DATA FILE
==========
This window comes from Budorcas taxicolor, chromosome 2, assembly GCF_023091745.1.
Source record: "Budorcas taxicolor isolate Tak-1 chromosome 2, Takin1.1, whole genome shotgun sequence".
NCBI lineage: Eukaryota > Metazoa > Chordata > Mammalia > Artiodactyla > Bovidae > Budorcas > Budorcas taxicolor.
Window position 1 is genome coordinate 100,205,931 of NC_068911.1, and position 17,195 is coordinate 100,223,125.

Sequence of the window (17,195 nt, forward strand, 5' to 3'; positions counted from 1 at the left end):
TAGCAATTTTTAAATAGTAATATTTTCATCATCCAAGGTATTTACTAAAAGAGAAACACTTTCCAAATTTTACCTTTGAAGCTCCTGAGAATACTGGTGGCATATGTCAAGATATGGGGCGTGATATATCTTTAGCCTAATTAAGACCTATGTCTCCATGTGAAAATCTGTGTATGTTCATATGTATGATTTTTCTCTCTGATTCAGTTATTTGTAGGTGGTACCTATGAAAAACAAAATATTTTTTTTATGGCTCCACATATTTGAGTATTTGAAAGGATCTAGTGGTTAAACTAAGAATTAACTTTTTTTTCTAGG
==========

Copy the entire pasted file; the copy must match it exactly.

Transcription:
This window comes from Budorcas taxicolor, chromosome 2, assembly GCF_023091745.1.
Source record: "Budorcas taxicolor isolate Tak-1 chromosome 2, Takin1.1, whole genome shotgun sequence".
NCBI lineage: Eukaryota > Metazoa > Chordata > Mammalia > Artiodactyla > Bovidae > Budorcas > Budorcas taxicolor.
Window position 1 is genome coordinate 100,205,931 of NC_068911.1, and position 17,195 is coordinate 100,223,125.

Sequence of the window (17,195 nt, forward strand, 5' to 3'; positions counted from 1 at the left end):
TAGCAATTTTTAAATAGTAATATTTTCATCATCCAAGGTATTTACTAAAAGAGAAACACTTTCCAAATTTTACCTTTGAAGCTCCTGAGAATACTGGTGGCATATGTCAAGATATGGGGCGTGATATATCTTTAGCCTAATTAAGACCTATGTCTCCATGTGAAAATCTGTGTATGTTCATATGTATGATTTTTCTCTCTGATTCAGTTATTTGTAGGTGGTACCTATGAAAAACAAAATATTTTTTTTATGGCTCCACATATTTGAGTATTTGAAAGGATCTAGTGGTTAAACTAAGAATTAACTTTTTTTTCTAGG